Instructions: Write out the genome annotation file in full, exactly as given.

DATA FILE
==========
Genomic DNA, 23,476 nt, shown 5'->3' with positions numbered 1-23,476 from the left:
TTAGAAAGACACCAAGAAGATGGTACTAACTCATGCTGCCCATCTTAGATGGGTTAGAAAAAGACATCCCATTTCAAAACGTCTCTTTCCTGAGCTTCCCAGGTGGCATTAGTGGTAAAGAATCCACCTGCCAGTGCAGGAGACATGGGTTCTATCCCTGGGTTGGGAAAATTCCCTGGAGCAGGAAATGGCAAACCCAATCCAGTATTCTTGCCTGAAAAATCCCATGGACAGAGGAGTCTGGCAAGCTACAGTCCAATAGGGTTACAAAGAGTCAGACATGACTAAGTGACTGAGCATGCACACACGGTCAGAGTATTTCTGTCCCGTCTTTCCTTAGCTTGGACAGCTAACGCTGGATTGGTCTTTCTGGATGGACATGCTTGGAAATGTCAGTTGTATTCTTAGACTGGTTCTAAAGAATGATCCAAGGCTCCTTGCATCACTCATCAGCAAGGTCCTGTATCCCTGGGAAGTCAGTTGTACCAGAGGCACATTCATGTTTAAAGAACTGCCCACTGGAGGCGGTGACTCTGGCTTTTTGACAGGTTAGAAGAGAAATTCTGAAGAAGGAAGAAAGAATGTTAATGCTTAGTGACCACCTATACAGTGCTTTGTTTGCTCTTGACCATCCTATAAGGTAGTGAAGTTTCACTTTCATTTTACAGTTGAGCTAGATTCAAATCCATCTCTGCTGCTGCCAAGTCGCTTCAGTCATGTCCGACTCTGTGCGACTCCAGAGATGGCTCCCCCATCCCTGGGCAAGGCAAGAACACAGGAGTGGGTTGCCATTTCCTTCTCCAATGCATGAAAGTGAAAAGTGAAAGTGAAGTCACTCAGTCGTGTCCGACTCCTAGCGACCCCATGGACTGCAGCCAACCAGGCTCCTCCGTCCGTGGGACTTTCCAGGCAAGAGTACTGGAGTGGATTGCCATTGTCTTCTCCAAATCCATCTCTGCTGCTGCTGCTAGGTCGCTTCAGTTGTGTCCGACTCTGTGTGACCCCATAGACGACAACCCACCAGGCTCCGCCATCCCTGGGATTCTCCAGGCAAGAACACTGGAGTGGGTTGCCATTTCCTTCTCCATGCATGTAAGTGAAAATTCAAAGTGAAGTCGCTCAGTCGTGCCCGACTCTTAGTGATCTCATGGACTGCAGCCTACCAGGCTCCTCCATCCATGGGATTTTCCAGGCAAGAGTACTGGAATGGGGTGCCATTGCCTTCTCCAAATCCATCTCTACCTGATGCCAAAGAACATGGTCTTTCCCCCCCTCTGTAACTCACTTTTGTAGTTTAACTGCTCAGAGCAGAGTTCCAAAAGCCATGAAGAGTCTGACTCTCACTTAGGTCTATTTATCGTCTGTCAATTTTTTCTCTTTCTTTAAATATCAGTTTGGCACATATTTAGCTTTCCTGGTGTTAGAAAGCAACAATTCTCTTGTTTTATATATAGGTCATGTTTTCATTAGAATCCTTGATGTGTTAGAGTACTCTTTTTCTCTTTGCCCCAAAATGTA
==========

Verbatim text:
Genomic DNA, 23,476 nt, shown 5'->3' with positions numbered 1-23,476 from the left:
TTAGAAAGACACCAAGAAGATGGTACTAACTCATGCTGCCCATCTTAGATGGGTTAGAAAAAGACATCCCATTTCAAAACGTCTCTTTCCTGAGCTTCCCAGGTGGCATTAGTGGTAAAGAATCCACCTGCCAGTGCAGGAGACATGGGTTCTATCCCTGGGTTGGGAAAATTCCCTGGAGCAGGAAATGGCAAACCCAATCCAGTATTCTTGCCTGAAAAATCCCATGGACAGAGGAGTCTGGCAAGCTACAGTCCAATAGGGTTACAAAGAGTCAGACATGACTAAGTGACTGAGCATGCACACACGGTCAGAGTATTTCTGTCCCGTCTTTCCTTAGCTTGGACAGCTAACGCTGGATTGGTCTTTCTGGATGGACATGCTTGGAAATGTCAGTTGTATTCTTAGACTGGTTCTAAAGAATGATCCAAGGCTCCTTGCATCACTCATCAGCAAGGTCCTGTATCCCTGGGAAGTCAGTTGTACCAGAGGCACATTCATGTTTAAAGAACTGCCCACTGGAGGCGGTGACTCTGGCTTTTTGACAGGTTAGAAGAGAAATTCTGAAGAAGGAAGAAAGAATGTTAATGCTTAGTGACCACCTATACAGTGCTTTGTTTGCTCTTGACCATCCTATAAGGTAGTGAAGTTTCACTTTCATTTTACAGTTGAGCTAGATTCAAATCCATCTCTGCTGCTGCCAAGTCGCTTCAGTCATGTCCGACTCTGTGCGACTCCAGAGATGGCTCCCCCATCCCTGGGCAAGGCAAGAACACAGGAGTGGGTTGCCATTTCCTTCTCCAATGCATGAAAGTGAAAAGTGAAAGTGAAGTCACTCAGTCGTGTCCGACTCCTAGCGACCCCATGGACTGCAGCCAACCAGGCTCCTCCGTCCGTGGGACTTTCCAGGCAAGAGTACTGGAGTGGATTGCCATTGTCTTCTCCAAATCCATCTCTGCTGCTGCTGCTAGGTCGCTTCAGTTGTGTCCGACTCTGTGTGACCCCATAGACGACAACCCACCAGGCTCCGCCATCCCTGGGATTCTCCAGGCAAGAACACTGGAGTGGGTTGCCATTTCCTTCTCCATGCATGTAAGTGAAAATTCAAAGTGAAGTCGCTCAGTCGTGCCCGACTCTTAGTGATCTCATGGACTGCAGCCTACCAGGCTCCTCCATCCATGGGATTTTCCAGGCAAGAGTACTGGAATGGGGTGCCATTGCCTTCTCCAAATCCATCTCTACCTGATGCCAAAGAACATGGTCTTTCCCCCCCTCTGTAACTCACTTTTGTAGTTTAACTGCTCAGAGCAGAGTTCCAAAAGCCATGAAGAGTCTGACTCTCACTTAGGTCTATTTATCGTCTGTCAATTTTTTCTCTTTCTTTAAATATCAGTTTGGCACATATTTAGCTTTCCTGGTGTTAGAAAGCAACAATTCTCTTGTTTTATATATAGGTCATGTTTTCATTAGAATCCTTGATGTGTTAGAGTACTCTTTTTCTCTTTGCCCCAAAATGTA